You can now get the shows you want from our biggest TV broadcasters without tuning in to them - or even owning a TV set. This week’s All Blacks games are available live online (legally) without a subscription to Sky Sports. What does the rise of TV on-demand mean for broadcast television as we know it?
When Ken Burns' 10-part series The Vietnam War screened in US last month, The New York Times told its readers: "It will break your heart and win your mind." The series has been sold to 82 countries and it was good news for history fans when TVNZ acquired it for New Zealand.
But you won’t see it on TVNZ1 playing out over 10 weeks late at night - all 18 hours of The Vietnam War are available online at TVNZ on Demand instead.
And there’s plenty more where that came from.
“Four times more content will be made available to viewers on-demand and we’ve added an additional 400 hours of content this month alone," TVNZ chief executive Kevin Kenrick said recently when announcing the broadcaster's programmes for 2018.
Two weeks ago, telco Vodafone launched Vodafone TV, which brings together Sky TV, free-to-air channels and online video on demand (VOD) services such as Netflix in one cloud-based digital system.
Sky TV and New Zealand Rugby struck a deal to offer live pay-per-view streams of the All Blacks and Māori All Blacks matches this weekend and next weekend on the website AllBlacksTV.com.
As if to hammer home its 'in the new, out with the old' digital strategy, Sky TV scrapped its DVDs by mail service Fatso last month. Its customer base had been decimated by online video on demand services like Lightbox and Netflix.
And back in July, TVNZ began live streaming all three of its TV channels - TVNZ 1, 2 and Duke.
All these might seem like small technological tweaks, but they are also signs of a fundamental shift.
You no longer need to tune into a broadcast signal to see New Zealand’s most popular channels from our biggest TV broadcasters - and you don’t even need a TV set any more.
Tech commentator Peter Griffin said all this called into question the the lifespan of broadcast TV as we know it today - especially on Freeview, the government-backed platform for free-to-air digital TV.
"In the next ten years, are we going to need all that infrastructure beaming Freeview around the country when internet connectivity is getting to the point where you can do this over the internet no problem?" he said on Newstalk ZB in July.
But Freeview is getting with the digital programme too.
It is planning a new Freeview On Demand platform offering New Zealand broadcasters’ live channels alongside their video on-demand content. Freeview is also promising international on-demand content that's not available on TV here.
"The change we are all facing in broadcasting is people adopting new ways of listening and viewing on mobile devices. They want to get their transmission not over airwaves but though their internet connection," Freeview general manager Jason Foden told Mediawatch.
"In a big concession by the major broadcasters, they've put their brands aside and we're creating a single catalogue on Freeview on Demand. You'll see 7 Days next to My Kitchen Rules next to The Block, next to Hunting Aotearoa," said Mr Foden, who joined Freeview this year from TVNZ where he was the head of TVNZ On Demand.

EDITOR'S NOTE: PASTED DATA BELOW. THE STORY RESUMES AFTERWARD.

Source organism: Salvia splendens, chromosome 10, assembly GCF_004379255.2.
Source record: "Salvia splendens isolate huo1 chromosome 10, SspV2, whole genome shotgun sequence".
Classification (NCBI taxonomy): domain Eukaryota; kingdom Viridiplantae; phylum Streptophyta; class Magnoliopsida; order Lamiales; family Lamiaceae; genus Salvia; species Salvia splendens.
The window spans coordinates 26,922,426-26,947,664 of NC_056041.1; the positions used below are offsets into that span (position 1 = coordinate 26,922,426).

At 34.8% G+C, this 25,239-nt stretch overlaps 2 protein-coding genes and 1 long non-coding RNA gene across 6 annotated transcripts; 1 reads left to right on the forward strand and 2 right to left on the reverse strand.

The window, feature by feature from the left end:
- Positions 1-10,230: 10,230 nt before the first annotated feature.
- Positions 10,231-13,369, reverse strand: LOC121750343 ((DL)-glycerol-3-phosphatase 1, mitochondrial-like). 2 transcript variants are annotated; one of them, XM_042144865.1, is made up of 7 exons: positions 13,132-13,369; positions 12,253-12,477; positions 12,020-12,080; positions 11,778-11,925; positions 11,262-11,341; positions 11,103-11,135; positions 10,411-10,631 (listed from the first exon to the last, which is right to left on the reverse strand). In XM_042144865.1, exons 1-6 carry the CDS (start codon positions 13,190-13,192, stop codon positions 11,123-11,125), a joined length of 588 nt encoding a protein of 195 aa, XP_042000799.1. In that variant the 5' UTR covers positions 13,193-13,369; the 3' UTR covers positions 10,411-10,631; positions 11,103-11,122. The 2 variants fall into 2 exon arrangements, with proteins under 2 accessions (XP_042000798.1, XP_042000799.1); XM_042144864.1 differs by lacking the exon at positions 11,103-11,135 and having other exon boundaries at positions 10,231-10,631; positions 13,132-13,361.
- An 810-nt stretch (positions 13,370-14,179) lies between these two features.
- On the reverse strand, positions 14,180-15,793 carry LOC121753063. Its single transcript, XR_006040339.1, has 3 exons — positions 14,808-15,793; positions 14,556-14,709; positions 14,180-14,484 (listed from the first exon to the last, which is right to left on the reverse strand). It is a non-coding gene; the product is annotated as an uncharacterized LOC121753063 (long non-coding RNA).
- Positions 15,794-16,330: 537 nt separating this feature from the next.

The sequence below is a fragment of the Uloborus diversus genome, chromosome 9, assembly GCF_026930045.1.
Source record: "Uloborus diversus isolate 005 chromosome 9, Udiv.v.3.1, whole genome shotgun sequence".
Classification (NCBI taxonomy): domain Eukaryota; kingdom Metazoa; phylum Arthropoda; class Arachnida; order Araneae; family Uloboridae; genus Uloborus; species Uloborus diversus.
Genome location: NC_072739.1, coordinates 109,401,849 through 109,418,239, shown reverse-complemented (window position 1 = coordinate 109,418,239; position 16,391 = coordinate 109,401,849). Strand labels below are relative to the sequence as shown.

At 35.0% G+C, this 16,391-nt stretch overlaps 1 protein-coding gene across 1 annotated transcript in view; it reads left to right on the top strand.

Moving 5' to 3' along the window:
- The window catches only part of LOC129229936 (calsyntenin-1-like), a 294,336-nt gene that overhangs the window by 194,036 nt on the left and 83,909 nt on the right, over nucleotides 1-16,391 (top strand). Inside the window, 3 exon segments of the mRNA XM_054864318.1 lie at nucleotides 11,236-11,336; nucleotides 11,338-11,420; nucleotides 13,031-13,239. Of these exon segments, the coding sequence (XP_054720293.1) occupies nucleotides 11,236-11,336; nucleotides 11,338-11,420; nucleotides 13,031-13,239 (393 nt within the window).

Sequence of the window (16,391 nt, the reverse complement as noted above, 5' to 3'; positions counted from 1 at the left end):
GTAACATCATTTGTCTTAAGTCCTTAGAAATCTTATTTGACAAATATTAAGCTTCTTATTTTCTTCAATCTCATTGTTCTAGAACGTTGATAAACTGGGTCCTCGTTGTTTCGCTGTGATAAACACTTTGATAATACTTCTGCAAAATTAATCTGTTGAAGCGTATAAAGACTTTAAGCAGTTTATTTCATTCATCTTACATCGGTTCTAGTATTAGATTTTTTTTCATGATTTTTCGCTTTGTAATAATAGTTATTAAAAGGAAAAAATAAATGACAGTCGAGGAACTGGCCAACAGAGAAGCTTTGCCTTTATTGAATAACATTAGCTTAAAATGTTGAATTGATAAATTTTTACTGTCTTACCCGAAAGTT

"It'll just be about the content. It reflects what the viewers think. They say, 'I'm a real fan of 7 Days but I'm not necessarily a fan of TV3. I'm not going to sit down and watch TV1, but I do want to watch Country Calendar,'" he said.
So does this mean that TV channels as we know them - so aggressively promoted and branded by the broadcasters - are actually on the way out? In the near future, will we be choosing from streams of online content and and programs available on-demand?
"There is a place for broadcast TV and a curated "lean-back" experience. If you're just choosing between different shows it's a very 'lean-forward' experience. Also there's the tyranny of choice. You have to ask yourself: 'What should I be watching'?," Mr Foden said.
"People will dip in and out of other services but they will still want to watch the six o'clock news. You can't watch the final of The Block anywhere other than live on Mediaworks' channel Three.
"But Freeview is an open access platform and we want to take this to the next level. We would be looking for the most popular video-on-demand services to come on board," he said.
"I can't tell you but you can imagine that the most popular services are YouTube, Netflix and Lightbox and those are the sorts of services we're looking at."
Hosting international VOD services, and pay-TV and subscription-based services will be a big departure.
Freeview was set up as a joint venture of the free-to-air NZ broadcasters with backing from the government so viewers could continue to get existing and new TV channels for free after the digital switch-over.
Is it in the interests of New Zealand's free-to-air broadcasters to have rivals for eyeballs on the platform they control?
"They acknowledge that people are increasingly using alternatives and they don't have a monopoly on content," Mr Foden said.
"It would be folly to pretend the likes of Netflix and Lightbox don't exist - it's up to them to lift their game and perform on this platform and the platform has to remain relevant as one place.
"The heart of Freeview is always going to be live free-to-air TV, but it's an open-access platform. If you want to buy these services, why should we stand in your way?"